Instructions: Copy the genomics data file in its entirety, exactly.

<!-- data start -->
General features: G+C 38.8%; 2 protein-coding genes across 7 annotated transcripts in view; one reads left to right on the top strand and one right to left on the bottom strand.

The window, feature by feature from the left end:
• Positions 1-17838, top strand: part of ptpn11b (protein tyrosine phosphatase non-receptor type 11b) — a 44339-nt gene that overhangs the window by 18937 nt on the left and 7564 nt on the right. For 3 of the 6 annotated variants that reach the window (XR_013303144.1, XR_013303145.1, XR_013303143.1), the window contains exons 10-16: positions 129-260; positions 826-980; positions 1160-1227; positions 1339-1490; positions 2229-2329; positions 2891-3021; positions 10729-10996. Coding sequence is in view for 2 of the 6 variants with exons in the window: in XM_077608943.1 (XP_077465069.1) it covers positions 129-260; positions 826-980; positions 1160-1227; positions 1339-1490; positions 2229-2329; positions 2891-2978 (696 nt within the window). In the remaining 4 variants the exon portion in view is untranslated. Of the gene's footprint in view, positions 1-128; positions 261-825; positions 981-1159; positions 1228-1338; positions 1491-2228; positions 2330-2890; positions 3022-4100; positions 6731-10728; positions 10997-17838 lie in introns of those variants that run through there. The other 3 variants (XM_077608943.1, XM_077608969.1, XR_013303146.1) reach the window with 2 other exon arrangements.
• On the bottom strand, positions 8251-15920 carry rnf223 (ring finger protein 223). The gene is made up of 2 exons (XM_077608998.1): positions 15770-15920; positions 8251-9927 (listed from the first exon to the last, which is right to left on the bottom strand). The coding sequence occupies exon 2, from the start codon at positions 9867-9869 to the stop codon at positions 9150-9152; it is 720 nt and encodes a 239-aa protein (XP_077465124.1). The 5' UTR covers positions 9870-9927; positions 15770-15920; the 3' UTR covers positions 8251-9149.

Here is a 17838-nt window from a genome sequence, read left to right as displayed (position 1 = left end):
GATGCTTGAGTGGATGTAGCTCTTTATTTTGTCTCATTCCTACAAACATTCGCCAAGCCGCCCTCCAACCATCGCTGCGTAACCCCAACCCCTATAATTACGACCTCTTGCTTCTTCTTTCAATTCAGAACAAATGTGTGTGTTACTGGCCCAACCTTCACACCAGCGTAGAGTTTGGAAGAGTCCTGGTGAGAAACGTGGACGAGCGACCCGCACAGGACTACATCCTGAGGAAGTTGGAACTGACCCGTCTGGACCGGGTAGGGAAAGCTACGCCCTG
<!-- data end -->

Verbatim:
General features: G+C 38.8%; 2 protein-coding genes across 7 annotated transcripts in view; one reads left to right on the top strand and one right to left on the bottom strand.

The window, feature by feature from the left end:
• Positions 1-17838, top strand: part of ptpn11b (protein tyrosine phosphatase non-receptor type 11b) — a 44339-nt gene that overhangs the window by 18937 nt on the left and 7564 nt on the right. For 3 of the 6 annotated variants that reach the window (XR_013303144.1, XR_013303145.1, XR_013303143.1), the window contains exons 10-16: positions 129-260; positions 826-980; positions 1160-1227; positions 1339-1490; positions 2229-2329; positions 2891-3021; positions 10729-10996. Coding sequence is in view for 2 of the 6 variants with exons in the window: in XM_077608943.1 (XP_077465069.1) it covers positions 129-260; positions 826-980; positions 1160-1227; positions 1339-1490; positions 2229-2329; positions 2891-2978 (696 nt within the window). In the remaining 4 variants the exon portion in view is untranslated. Of the gene's footprint in view, positions 1-128; positions 261-825; positions 981-1159; positions 1228-1338; positions 1491-2228; positions 2330-2890; positions 3022-4100; positions 6731-10728; positions 10997-17838 lie in introns of those variants that run through there. The other 3 variants (XM_077608943.1, XM_077608969.1, XR_013303146.1) reach the window with 2 other exon arrangements.
• On the bottom strand, positions 8251-15920 carry rnf223 (ring finger protein 223). The gene is made up of 2 exons (XM_077608998.1): positions 15770-15920; positions 8251-9927 (listed from the first exon to the last, which is right to left on the bottom strand). The coding sequence occupies exon 2, from the start codon at positions 9867-9869 to the stop codon at positions 9150-9152; it is 720 nt and encodes a 239-aa protein (XP_077465124.1). The 5' UTR covers positions 9870-9927; positions 15770-15920; the 3' UTR covers positions 8251-9149.

Here is a 17838-nt window from a genome sequence, read left to right as displayed (position 1 = left end):
GATGCTTGAGTGGATGTAGCTCTTTATTTTGTCTCATTCCTACAAACATTCGCCAAGCCGCCCTCCAACCATCGCTGCGTAACCCCAACCCCTATAATTACGACCTCTTGCTTCTTCTTTCAATTCAGAACAAATGTGTGTGTTACTGGCCCAACCTTCACACCAGCGTAGAGTTTGGAAGAGTCCTGGTGAGAAACGTGGACGAGCGACCCGCACAGGACTACATCCTGAGGAAGTTGGAACTGACCCGTCTGGACCGGGTAGGGAAAGCTACGCCCTG